Canada's Residential Schools: Vol 2. The Inuit

SKU: 9780773546547

Truth and Reconciliation Commission
Grade Levels:
Eleven, Twelve, College, University
Book Type:
McGill-Queen's University Press
Copyright Data:

Sale price$34.95


Canada's Residential Schools: The Inuit and Northern Experience, Volume 2 addresses topics that are often ignored in the discussion of residential schooling. This title is part of The Final Report of the Truth and Reconciliation Commission of Canada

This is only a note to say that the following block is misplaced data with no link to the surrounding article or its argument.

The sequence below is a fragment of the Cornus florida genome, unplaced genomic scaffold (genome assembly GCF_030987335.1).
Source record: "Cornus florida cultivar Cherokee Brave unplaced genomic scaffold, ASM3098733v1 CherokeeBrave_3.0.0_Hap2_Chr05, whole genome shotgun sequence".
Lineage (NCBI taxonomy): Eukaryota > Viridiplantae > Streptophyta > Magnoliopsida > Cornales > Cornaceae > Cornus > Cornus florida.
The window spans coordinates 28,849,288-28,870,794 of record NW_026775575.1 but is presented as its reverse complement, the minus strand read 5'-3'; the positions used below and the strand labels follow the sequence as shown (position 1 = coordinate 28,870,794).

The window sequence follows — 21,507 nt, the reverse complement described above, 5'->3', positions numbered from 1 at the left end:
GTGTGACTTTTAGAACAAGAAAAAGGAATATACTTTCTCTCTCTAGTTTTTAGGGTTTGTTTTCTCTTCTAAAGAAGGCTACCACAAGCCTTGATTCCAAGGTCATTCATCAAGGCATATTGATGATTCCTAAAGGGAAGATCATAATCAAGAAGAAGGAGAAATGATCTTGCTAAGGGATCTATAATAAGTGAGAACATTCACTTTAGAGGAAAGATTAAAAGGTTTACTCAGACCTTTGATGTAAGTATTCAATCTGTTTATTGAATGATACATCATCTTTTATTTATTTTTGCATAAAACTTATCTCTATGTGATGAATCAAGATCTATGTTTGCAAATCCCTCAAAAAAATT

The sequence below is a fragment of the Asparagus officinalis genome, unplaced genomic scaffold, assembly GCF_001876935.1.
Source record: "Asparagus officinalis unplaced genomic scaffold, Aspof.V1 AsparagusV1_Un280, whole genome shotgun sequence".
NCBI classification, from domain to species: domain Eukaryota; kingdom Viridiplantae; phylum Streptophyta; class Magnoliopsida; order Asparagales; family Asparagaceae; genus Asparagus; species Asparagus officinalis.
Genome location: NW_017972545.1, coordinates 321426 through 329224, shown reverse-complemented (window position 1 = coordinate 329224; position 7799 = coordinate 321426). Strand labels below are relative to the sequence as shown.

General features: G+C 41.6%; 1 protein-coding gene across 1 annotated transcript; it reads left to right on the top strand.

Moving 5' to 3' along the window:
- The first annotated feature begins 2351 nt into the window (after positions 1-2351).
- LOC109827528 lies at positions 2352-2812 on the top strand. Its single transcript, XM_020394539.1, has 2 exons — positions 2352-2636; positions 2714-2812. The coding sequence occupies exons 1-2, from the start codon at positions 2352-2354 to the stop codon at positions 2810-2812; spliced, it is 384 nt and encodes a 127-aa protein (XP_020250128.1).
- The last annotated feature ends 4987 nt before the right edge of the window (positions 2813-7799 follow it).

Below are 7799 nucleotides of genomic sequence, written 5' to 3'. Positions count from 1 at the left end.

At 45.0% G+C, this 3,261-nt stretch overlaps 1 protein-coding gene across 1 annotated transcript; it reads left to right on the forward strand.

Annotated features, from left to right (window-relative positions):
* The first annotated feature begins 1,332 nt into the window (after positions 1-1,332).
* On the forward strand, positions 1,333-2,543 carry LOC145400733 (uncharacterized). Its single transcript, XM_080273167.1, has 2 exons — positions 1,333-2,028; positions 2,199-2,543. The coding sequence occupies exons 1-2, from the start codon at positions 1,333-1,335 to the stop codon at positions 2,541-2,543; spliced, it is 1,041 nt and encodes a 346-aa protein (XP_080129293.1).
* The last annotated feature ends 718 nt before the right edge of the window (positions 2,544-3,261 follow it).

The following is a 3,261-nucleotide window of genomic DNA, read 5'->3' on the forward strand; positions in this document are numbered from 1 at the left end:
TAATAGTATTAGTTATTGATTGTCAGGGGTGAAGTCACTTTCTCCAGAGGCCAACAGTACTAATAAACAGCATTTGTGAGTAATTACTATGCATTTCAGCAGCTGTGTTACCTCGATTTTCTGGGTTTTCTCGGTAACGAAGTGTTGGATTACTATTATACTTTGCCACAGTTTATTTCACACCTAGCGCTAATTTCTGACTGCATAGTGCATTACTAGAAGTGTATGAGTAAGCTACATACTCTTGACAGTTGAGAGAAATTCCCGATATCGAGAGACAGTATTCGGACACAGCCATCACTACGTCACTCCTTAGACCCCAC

The 1950s saw a dramatic expansion of residential schooling in northern Canada and the creation of a system in which Inuit children were sent to residences that could be hundreds of kilometres from their home communities. This title demonstrates that residential schooling followed a unique trajectory in the North. As late as 1950 there were only six residential schools and one hostel north of the sixtieth parallel. Prior to the 1950s, the federal government left northern residential schools in the hands of the missionary societies that operated largely in the Mackenzie Valley and the Yukon. It was only in the 1950s that Inuit children began attending residential schools in large numbers. The tremendous distances that Inuit children had to travel to school meant that, in some cases, they were separated from their parents for years. The establishment of day schools and what were termed small hostels in over a dozen communities in the eastern Arctic led many Inuit parents to settle in those communities on a year-round basis so as not to be separated from their children, contributing to a dramatic transformation of the Inuit economy and way of life. Not all the northern institutions are remembered similarly. The staff at Grandin College in Fort Smith and the Churchill Vocational Centre in northern Manitoba were often cited for the positive roles that they played in developing and encouraging a new generation of Aboriginal leadership. The legacy of other schools, particularly Grollier Hall in Inuvik and Turquetil Hall in Igluligaarjuk (Chesterfield Inlet), is far darker. These schools were marked by prolonged regimes of sexual abuse and harsh discipline that scarred more than one generation of children for life. Since Aboriginal people make up a large proportion of the population in Canada’s northern territories, the impact of the schools has been felt intensely through the region. And because the history of these schools is so recent, the intergenerational impacts and the legacy of the schools are strongly felt in the North.

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